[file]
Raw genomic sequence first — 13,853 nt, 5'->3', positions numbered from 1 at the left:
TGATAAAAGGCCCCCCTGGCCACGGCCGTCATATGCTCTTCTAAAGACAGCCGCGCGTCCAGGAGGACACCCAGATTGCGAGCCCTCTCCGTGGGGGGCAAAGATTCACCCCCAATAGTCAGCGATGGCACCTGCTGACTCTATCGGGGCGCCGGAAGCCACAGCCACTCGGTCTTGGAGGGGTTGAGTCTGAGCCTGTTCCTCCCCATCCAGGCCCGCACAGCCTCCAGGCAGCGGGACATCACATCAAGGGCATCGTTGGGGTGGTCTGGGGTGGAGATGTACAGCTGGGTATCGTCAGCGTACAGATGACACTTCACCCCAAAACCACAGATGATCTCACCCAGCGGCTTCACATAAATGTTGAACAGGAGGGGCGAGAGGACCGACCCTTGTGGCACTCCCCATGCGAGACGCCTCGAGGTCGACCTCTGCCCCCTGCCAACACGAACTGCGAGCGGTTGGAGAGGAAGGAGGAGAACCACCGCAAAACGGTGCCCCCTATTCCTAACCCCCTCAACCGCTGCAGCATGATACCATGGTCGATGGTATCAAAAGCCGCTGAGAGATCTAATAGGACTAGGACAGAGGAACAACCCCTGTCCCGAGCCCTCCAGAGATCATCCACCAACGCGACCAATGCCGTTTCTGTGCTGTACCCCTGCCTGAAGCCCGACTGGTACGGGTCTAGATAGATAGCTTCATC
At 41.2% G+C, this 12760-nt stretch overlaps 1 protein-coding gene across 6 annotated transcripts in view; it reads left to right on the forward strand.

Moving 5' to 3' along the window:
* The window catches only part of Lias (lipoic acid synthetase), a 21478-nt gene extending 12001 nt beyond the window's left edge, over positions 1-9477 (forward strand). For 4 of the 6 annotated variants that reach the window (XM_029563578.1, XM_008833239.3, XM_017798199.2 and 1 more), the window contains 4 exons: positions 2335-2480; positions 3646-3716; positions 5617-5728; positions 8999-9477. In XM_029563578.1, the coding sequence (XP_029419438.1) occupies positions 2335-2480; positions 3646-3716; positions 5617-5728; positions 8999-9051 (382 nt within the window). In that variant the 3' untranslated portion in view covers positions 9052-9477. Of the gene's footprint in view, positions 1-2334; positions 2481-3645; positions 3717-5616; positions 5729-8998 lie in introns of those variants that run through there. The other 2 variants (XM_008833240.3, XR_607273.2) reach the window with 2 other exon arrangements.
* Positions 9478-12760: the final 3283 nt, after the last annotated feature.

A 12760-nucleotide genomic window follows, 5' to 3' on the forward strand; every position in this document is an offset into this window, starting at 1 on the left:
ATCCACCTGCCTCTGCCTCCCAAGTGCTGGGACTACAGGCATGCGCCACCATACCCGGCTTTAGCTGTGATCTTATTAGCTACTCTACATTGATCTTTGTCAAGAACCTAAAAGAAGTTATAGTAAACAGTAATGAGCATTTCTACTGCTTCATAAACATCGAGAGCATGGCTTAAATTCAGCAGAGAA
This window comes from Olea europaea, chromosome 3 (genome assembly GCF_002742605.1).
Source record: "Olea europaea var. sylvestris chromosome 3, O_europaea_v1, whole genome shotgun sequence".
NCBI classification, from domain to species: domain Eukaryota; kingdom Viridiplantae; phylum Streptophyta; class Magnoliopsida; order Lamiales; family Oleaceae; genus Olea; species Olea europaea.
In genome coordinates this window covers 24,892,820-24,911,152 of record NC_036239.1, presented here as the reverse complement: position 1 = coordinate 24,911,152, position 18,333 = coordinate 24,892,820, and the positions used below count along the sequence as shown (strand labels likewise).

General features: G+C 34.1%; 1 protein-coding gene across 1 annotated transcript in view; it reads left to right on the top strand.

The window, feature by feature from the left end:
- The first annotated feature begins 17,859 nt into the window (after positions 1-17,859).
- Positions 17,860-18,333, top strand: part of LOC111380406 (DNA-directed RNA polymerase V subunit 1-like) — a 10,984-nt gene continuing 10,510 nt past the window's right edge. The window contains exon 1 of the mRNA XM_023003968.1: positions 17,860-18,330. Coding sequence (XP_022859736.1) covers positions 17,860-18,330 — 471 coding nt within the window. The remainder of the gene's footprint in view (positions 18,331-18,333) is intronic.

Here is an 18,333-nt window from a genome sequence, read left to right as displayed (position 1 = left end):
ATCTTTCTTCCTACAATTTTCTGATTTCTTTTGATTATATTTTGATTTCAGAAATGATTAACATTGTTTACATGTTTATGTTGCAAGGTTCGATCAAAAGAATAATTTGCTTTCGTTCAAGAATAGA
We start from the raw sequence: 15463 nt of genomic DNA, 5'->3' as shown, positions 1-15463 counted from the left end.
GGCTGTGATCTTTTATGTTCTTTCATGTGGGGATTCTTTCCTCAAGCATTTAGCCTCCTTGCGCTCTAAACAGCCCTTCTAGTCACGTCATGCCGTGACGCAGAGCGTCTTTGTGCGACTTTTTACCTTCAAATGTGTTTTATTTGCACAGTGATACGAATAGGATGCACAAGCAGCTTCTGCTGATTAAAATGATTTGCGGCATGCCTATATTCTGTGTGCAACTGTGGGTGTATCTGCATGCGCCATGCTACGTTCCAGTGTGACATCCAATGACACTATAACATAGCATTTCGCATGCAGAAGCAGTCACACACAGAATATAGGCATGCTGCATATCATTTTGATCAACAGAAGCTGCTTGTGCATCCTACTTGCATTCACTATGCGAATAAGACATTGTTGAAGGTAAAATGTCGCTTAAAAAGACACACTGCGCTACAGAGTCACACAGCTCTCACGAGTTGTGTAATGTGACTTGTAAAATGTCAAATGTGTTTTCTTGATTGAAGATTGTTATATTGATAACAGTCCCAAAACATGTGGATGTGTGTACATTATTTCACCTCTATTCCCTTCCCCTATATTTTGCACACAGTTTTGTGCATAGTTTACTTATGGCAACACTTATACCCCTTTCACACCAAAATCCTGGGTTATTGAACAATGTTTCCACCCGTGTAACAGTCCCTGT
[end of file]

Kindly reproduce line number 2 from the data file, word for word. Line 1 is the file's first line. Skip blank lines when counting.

TGATAAAAGGCCCCCCTGGCCACGGCCGTCATATGCTCTTCTAAAGACAGCCGCGCGTCCAGGAGGACACCCAGATTGCGAGCCCTCTCCGTGGGGGGCAAAGATTCACCCCCAATAGTCAGCGATGGCACCTGCTGACTCTATCGGGGCGCCGGAAGCCACAGCCACTCGGTCTTGGAGGGGTTGAGTCTGAGCCTGTTCCTCCCCATCCAGGCCCGCACAGCCTCCAGGCAGCGGGACATCACATCAAGGGCATCGTTGGGGTGGTCTGGGGTGGAGATGTACAGCTGGGTATCGTCAGCGTACAGATGACACTTCACCCCAAAACCACAGATGATCTCACCCAGCGGCTTCACATAAATGTTGAACAGGAGGGGCGAGAGGACCGACCCTTGTGGCACTCCCCATGCGAGACGCCTCGAGGTCGACCTCTGCCCCCTGCCAACACGAACTGCGAGCGGTTGGAGAGGAAGGAGGAGAACCACCGCAAAACGGTGCCCCCTATTCCTAACCCCCTCAACCGCTGCAGCATGATACCATGGTCGATGGTATCAAAAGCCGCTGAGAGATCTAATAGGACTAGGACAGAGGAACAACCCCTGTCCCGAGCCCTCCAGAGATCATCCACCAACGCGACCAATGCCGTTTCTGTGCTGTACCCCTGCCTGAAGCCCGACTGGTACGGGTCTAGATAGATAGCTTCATC